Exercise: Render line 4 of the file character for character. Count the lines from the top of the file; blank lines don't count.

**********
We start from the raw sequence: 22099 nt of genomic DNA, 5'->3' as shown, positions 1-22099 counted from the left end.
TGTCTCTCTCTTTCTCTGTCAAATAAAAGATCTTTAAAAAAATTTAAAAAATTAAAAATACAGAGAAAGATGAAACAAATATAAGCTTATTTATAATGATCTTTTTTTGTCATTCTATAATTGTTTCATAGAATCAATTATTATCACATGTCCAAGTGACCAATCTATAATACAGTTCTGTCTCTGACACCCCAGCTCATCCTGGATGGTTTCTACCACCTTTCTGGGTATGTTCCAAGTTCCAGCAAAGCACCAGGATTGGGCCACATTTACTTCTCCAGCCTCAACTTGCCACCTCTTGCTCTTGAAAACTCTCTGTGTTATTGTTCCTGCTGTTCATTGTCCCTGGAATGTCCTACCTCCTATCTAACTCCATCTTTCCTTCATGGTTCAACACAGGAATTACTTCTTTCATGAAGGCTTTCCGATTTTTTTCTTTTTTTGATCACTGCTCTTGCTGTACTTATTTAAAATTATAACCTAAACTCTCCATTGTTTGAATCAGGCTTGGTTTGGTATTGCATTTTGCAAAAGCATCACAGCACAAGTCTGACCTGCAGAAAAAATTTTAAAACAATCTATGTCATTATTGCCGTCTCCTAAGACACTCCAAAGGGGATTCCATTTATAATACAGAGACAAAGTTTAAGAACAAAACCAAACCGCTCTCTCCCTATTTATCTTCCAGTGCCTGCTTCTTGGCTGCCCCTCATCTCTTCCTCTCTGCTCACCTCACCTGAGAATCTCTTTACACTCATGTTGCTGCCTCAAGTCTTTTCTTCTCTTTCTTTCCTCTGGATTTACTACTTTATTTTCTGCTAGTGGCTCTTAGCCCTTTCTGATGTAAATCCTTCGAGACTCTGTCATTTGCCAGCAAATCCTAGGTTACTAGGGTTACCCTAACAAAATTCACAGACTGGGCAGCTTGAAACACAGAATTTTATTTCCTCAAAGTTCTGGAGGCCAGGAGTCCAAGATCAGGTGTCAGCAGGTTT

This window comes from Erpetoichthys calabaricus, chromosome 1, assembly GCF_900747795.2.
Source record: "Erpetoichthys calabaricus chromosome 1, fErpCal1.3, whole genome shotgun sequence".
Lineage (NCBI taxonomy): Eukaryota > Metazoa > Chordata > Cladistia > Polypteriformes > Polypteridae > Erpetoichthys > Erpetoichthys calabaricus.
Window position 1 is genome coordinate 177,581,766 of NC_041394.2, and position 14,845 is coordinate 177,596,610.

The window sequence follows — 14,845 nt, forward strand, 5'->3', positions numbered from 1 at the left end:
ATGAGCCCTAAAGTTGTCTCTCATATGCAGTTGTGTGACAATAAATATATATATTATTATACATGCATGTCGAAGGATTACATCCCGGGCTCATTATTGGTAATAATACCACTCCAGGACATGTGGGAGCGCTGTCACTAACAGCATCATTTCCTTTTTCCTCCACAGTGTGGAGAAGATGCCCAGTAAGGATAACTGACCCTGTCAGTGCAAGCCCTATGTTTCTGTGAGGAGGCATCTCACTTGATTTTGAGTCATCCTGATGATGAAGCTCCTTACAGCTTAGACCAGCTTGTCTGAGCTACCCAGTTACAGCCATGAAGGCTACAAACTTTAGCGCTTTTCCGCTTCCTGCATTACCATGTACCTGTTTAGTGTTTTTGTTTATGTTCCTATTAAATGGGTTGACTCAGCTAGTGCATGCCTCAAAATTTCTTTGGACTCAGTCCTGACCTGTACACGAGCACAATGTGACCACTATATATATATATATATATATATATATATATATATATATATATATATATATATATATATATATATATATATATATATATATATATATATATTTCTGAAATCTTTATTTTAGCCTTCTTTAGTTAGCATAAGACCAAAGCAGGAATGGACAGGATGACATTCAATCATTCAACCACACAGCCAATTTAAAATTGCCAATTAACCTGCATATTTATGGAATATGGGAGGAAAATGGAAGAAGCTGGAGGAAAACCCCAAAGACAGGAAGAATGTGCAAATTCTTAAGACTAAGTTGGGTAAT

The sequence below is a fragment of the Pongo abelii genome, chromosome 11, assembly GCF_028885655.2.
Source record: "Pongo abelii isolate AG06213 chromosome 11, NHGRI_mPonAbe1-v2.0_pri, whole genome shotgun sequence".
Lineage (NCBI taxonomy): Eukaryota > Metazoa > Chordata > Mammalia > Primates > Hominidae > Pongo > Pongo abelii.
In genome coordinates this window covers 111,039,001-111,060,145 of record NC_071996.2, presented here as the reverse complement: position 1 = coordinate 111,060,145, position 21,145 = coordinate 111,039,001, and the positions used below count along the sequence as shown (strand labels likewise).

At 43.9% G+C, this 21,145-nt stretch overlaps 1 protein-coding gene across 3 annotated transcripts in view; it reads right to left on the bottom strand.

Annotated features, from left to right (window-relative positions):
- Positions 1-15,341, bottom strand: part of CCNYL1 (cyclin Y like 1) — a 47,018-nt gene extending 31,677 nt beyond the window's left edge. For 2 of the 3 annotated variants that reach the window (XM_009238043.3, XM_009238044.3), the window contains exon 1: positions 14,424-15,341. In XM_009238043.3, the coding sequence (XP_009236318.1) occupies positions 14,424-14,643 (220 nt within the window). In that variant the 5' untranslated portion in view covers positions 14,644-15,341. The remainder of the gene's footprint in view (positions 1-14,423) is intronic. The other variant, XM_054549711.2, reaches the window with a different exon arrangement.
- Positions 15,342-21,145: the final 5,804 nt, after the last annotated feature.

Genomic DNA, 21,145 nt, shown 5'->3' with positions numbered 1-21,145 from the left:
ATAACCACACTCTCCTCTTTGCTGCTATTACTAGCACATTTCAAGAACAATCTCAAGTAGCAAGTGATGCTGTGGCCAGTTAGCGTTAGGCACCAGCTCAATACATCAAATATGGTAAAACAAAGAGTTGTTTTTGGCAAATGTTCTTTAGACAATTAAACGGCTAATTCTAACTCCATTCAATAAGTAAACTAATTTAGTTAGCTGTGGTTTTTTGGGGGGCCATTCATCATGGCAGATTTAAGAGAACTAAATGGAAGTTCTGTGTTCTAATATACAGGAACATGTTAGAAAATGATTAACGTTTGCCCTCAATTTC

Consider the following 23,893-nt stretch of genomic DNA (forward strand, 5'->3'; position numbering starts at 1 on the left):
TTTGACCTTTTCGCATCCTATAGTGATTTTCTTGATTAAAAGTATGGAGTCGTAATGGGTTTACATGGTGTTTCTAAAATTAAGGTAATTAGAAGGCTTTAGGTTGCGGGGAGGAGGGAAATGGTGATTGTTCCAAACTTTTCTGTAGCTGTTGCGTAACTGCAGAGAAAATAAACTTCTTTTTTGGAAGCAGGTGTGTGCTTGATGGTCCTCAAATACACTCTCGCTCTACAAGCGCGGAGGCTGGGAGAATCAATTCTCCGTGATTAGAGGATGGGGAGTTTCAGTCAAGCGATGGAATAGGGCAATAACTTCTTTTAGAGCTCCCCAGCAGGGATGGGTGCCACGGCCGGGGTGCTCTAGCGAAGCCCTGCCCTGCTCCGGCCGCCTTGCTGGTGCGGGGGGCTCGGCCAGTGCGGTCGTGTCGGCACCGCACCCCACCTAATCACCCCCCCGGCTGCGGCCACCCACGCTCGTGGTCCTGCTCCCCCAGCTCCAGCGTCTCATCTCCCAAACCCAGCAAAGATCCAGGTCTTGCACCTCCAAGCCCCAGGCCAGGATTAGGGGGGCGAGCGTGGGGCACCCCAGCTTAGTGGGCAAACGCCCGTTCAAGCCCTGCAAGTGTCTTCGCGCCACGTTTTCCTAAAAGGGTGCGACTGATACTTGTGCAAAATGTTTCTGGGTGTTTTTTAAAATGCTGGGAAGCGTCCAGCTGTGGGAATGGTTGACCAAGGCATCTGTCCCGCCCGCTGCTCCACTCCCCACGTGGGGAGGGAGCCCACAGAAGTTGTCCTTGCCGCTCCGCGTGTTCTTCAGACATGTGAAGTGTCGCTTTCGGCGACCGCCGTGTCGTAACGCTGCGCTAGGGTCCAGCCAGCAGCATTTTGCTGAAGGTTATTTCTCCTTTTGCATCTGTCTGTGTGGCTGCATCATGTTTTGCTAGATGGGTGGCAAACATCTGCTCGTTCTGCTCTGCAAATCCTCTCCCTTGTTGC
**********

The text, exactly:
Source record: "Erpetoichthys calabaricus chromosome 1, fErpCal1.3, whole genome shotgun sequence".